I'll admit, after our first experience of shock and indignation, both my wife and I have been known to engage in brief cell phone conversations while awaiting appetizers from T.G.I. Friday’s. But cellular devices are no longer just a place to carry on a conversation, a sort of phone booth that you can carry by your side. Smart phones have opened up world far beyond Ma Bell’s vision of "reach out and touch someone." They have permitted regular and immediate access to e-mails, text messages, and the entire world wide web, all within easy reach of your fingertips. This can be helpful, to be sure, when you want to see if the weather this weekend will spoil your family plans for a picnic, or to find out the time of the next showing of "Toy Story 3". But too often having access to an entire digital community does not foster closer family ties. As my experience at the Indian restaurant shows, sometimes people can do some pretty dumb things when they have a smart phone.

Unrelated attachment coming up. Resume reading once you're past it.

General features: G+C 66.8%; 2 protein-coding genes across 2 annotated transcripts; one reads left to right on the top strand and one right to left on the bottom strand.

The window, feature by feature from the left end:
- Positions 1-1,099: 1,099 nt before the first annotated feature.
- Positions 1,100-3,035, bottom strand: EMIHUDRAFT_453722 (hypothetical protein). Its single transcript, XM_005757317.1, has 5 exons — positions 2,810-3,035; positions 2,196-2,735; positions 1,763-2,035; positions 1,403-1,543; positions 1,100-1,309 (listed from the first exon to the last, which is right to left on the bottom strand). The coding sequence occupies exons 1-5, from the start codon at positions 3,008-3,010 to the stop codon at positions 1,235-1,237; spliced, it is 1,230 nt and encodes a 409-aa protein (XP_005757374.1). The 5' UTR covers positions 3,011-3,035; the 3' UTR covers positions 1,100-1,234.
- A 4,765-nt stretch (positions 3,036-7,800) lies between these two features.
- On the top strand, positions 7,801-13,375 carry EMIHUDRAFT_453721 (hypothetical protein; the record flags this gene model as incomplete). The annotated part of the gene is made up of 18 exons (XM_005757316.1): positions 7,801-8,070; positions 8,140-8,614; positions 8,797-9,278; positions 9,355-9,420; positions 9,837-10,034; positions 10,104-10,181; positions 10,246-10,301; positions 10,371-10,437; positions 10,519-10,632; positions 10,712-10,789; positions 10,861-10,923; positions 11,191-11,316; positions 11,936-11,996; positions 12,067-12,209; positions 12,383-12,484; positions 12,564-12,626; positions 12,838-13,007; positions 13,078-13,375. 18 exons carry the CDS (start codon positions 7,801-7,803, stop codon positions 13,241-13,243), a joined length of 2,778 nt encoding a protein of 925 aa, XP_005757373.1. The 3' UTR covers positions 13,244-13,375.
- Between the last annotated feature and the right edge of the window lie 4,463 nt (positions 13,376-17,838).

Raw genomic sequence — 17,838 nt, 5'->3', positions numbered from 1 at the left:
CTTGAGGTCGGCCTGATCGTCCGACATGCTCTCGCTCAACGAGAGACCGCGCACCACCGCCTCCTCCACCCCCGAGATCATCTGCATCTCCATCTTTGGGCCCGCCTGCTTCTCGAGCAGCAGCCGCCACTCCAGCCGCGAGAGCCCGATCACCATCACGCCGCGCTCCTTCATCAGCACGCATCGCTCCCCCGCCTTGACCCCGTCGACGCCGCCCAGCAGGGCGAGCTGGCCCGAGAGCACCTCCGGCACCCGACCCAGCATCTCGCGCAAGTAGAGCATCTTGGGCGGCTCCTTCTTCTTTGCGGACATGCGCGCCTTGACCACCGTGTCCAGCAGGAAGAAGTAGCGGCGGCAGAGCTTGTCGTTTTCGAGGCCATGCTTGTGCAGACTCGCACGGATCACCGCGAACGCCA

The main problem with Blackberries, Droids and iPhones is not their vast capacity to access, process and convey information. The main problem is that they don't get turned off. When I talk to couples who come to me with relationship problems, one of the most frequent complaints I hear these days is "He's tied to his Blackberry [or fill in the name of any other smart phone of your choice]." I have heard countless stories of spouses arriving home, and, as they go to greet their stay-at-home partner, stop suddenly and pull out the iPhone to check a new message. I treat a husband whose long habit of going on weekend drives with his wife is now interrupted by her frequent texting of her friends and family. One of my female clients complains that even as she attempts to seduce her husband at night, he glances over at his Droid just to make sure there are no new messages.